Co-constructing engagement in stroke rehabilitation: a qualitative study exploring how practitioner engagement can influence patient engagement

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Abstract

Objective:

To explore how practitioner engagement and disengagement occurred, and how these may influence patient care and engagement.

Design:

A qualitative study using the Voice Centred Relational Methodology. Data included interviews, focus groups and observations.

Setting:

Inpatient and community stroke rehabilitation services.

Subjects:

Eleven people experiencing communication disability after stroke and 42 rehabilitation practitioners.

Interventions:

Not applicable.

Results:

The practitioner’s engagement was important in patient engagement and service delivery. When patients considered practitioners were engaged, this helped engagement. When they considered practitioners were not engaged, their engagement was negatively affected. Practitioners considered their engagement was important but complex. It influenced how they worked and how they perceived the patient. Disengagement was taboo. It arose when not feeling confident, when not positively impacting outcomes, or when having an emotional response to a patient or interaction. Each party’s engagement influenced the other, suggesting it was co-constructed.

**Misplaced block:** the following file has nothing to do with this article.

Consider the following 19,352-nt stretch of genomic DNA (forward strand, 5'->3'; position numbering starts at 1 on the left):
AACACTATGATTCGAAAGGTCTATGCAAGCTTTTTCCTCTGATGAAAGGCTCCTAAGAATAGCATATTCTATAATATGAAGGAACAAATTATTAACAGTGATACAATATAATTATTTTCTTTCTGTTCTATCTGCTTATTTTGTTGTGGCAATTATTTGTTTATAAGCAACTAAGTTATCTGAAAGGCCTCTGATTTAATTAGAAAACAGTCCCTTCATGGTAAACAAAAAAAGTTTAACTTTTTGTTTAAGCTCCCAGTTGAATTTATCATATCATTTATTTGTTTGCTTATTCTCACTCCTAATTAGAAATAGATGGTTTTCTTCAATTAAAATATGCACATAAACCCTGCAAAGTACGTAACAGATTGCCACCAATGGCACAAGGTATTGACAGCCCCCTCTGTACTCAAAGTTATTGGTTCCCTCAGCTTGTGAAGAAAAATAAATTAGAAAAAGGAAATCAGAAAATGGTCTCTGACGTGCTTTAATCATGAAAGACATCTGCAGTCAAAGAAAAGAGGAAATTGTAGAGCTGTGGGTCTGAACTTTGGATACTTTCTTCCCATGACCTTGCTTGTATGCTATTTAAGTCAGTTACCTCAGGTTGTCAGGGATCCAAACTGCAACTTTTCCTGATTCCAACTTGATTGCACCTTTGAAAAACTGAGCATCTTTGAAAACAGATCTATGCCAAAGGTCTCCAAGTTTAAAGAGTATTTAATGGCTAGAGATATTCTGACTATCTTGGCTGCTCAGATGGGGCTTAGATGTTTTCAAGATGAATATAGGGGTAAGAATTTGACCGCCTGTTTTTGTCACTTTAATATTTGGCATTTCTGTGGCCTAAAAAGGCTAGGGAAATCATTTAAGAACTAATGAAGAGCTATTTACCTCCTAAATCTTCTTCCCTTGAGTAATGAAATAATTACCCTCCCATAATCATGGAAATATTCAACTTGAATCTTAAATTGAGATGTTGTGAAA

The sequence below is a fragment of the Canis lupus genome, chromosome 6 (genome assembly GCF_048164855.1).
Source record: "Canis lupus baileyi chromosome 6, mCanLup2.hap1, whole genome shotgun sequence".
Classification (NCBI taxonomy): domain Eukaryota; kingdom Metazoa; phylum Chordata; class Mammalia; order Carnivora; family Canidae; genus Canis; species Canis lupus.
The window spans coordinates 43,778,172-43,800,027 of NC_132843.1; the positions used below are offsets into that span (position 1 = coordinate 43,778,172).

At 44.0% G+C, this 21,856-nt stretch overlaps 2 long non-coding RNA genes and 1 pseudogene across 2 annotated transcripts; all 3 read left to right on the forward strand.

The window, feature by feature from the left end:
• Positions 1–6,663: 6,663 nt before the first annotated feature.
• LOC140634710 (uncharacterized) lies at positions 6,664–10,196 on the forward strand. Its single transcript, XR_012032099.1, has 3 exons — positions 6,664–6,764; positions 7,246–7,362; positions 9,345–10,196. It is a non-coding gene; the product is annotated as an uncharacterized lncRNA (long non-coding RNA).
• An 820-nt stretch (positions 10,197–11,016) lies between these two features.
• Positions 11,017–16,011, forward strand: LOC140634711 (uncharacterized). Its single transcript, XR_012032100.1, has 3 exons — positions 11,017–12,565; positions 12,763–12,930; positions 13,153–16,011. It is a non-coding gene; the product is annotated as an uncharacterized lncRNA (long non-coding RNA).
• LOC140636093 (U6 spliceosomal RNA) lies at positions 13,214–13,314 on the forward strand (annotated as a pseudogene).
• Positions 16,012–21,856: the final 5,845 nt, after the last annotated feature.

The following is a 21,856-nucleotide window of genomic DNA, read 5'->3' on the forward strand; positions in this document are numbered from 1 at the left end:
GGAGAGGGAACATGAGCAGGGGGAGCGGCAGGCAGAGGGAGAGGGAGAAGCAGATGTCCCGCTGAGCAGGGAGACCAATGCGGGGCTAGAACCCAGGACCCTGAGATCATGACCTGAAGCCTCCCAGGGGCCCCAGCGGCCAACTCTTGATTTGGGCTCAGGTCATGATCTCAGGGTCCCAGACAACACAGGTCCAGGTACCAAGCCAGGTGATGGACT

Conclusions:

Practitioner engagement influenced patient engagement in stroke rehabilitation. Practitioner disengagement was reported by most practitioners but was often a source of shame.

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